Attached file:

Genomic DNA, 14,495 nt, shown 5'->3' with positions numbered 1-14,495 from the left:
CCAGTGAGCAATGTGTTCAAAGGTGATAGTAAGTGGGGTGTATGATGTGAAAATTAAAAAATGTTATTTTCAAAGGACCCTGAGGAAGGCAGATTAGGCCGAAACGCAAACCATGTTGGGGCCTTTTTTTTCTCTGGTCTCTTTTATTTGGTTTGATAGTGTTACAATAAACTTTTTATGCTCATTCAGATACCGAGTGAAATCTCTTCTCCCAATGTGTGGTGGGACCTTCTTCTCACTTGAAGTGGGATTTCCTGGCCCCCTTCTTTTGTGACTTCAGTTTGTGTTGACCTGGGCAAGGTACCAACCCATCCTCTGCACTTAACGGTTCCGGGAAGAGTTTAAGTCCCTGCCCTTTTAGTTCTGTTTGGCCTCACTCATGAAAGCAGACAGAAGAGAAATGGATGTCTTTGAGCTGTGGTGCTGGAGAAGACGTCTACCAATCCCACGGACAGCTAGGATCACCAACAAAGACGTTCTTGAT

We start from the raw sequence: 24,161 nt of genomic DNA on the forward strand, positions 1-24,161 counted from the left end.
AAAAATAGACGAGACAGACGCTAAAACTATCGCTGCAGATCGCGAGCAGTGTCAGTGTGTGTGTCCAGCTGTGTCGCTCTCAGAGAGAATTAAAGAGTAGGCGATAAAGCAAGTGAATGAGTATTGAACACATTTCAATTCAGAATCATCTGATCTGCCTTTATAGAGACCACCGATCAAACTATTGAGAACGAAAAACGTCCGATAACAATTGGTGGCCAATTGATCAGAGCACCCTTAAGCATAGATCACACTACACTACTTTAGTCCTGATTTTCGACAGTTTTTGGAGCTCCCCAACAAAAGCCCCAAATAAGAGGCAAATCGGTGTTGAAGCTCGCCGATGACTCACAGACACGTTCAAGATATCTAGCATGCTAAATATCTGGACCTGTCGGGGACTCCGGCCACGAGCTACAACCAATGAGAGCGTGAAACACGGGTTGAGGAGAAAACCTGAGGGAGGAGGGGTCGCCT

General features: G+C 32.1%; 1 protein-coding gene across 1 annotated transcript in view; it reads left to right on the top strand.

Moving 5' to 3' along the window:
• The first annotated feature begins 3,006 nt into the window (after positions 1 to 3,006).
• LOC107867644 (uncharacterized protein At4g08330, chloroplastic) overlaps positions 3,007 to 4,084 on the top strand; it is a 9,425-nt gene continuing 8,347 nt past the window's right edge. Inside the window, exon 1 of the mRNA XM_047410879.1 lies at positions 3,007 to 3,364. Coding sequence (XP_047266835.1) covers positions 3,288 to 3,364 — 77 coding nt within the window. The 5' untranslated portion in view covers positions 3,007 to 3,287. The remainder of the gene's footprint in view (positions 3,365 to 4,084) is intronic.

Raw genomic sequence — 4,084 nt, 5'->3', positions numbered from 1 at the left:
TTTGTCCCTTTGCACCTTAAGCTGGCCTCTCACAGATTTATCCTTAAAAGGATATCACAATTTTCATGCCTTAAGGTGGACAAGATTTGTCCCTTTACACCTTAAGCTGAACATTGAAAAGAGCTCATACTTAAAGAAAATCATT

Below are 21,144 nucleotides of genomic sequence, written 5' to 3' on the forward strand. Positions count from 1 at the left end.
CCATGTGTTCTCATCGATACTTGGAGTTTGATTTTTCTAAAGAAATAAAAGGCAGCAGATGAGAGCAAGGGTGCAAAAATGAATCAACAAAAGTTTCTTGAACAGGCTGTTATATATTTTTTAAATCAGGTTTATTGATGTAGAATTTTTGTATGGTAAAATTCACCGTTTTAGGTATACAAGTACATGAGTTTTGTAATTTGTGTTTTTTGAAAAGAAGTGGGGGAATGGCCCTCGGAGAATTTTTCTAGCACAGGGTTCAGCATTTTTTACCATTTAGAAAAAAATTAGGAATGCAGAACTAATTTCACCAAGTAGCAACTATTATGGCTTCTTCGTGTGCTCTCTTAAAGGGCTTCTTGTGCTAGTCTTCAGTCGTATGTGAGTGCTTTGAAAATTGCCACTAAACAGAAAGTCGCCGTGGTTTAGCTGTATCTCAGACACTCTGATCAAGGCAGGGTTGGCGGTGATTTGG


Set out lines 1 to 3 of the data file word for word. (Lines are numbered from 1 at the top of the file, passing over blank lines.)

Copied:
Genomic DNA, 14,495 nt, shown 5'->3' with positions numbered 1-14,495 from the left:
CCAGTGAGCAATGTGTTCAAAGGTGATAGTAAGTGGGGTGTATGATGTGAAAATTAAAAAATGTTATTTTCAAAGGACCCTGAGGAAGGCAGATTAGGCCGAAACGCAAACCATGTTGGGGCCTTTTTTTTCTCTGGTCTCTTTTATTTGGTTTGATAGTGTTACAATAAACTTTTTATGCTCATTCAGATACCGAGTGAAATCTCTTCTCCCAATGTGTGGTGGGACCTTCTTCTCACTTGAAGTGGGATTTCCTGGCCCCCTTCTTTTGTGACTTCAGTTTGTGTTGACCTGGGCAAGGTACCAACCCATCCTCTGCACTTAACGGTTCCGGGAAGAGTTTAAGTCCCTGCCCTTTTAGTTCTGTTTGGCCTCACTCATGAAAGCAGACAGAAGAGAAATGGATGTCTTTGAGCTGTGGTGCTGGAGAAGACGTCTACCAATCCCACGGACAGCTAGGATCACCAACAAAGACGTTCTTGAT

We start from the raw sequence: 24,161 nt of genomic DNA on the forward strand, positions 1-24,161 counted from the left end.